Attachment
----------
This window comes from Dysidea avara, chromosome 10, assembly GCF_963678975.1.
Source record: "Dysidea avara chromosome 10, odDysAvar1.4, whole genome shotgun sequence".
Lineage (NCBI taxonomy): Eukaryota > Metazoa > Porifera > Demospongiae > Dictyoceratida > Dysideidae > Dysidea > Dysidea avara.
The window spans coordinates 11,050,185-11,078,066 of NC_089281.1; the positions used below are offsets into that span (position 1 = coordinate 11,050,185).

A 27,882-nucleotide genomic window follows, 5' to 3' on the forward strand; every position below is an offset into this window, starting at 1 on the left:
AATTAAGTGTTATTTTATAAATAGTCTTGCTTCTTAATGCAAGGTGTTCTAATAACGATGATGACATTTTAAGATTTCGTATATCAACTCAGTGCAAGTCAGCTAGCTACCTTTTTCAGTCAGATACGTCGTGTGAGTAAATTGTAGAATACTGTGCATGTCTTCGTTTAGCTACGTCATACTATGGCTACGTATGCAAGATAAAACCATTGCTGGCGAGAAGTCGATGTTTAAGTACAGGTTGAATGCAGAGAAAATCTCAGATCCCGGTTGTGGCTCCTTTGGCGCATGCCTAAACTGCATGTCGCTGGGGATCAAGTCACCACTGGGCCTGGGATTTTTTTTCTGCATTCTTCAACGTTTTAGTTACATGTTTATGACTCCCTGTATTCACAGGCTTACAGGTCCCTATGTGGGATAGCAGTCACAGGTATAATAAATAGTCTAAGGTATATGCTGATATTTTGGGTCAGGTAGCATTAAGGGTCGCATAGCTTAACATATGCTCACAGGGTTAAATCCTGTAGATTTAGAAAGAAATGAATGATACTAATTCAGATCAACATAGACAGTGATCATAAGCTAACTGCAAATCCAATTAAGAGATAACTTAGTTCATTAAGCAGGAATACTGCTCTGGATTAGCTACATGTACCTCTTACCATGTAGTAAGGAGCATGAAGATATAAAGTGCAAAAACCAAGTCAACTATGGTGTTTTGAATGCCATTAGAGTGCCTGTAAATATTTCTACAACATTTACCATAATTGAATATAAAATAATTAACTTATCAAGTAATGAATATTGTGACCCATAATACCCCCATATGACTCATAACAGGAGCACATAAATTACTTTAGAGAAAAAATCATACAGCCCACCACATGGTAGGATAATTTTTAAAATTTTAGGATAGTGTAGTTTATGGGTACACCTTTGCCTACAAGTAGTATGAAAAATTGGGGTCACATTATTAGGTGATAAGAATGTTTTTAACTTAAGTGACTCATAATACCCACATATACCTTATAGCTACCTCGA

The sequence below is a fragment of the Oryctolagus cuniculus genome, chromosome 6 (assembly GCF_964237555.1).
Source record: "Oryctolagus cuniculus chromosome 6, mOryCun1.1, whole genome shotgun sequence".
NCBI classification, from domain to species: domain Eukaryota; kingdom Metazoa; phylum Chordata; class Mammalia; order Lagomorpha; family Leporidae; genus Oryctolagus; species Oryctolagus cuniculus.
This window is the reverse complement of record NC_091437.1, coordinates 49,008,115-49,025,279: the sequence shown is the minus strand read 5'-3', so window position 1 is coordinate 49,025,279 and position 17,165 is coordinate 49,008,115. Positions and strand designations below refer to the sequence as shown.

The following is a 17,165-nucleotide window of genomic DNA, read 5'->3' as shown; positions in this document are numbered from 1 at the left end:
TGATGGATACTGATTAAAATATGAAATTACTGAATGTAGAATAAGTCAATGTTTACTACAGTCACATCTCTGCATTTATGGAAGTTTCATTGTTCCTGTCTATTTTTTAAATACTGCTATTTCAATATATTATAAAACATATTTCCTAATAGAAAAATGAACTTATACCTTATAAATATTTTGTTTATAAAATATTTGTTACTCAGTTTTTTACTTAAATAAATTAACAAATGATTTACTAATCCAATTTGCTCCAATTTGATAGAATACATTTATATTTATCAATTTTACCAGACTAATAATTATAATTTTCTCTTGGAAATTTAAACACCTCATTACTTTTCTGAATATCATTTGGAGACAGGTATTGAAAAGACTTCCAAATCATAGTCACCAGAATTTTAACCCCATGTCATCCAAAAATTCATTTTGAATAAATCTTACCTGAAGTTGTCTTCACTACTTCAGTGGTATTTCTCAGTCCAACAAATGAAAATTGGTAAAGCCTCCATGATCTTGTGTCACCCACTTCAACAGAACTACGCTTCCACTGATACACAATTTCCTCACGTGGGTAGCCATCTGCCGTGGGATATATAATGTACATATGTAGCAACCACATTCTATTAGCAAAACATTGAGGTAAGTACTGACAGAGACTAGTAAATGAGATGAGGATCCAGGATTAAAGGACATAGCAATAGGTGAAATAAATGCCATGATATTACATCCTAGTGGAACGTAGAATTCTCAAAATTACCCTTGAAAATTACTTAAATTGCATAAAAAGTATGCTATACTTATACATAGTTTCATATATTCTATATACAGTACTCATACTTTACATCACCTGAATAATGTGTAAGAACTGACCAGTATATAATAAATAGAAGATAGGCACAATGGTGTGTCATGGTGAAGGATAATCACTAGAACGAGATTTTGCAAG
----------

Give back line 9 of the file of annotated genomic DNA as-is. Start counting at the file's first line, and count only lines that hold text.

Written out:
NCBI classification, from domain to species: domain Eukaryota; kingdom Metazoa; phylum Chordata; class Mammalia; order Lagomorpha; family Leporidae; genus Oryctolagus; species Oryctolagus cuniculus.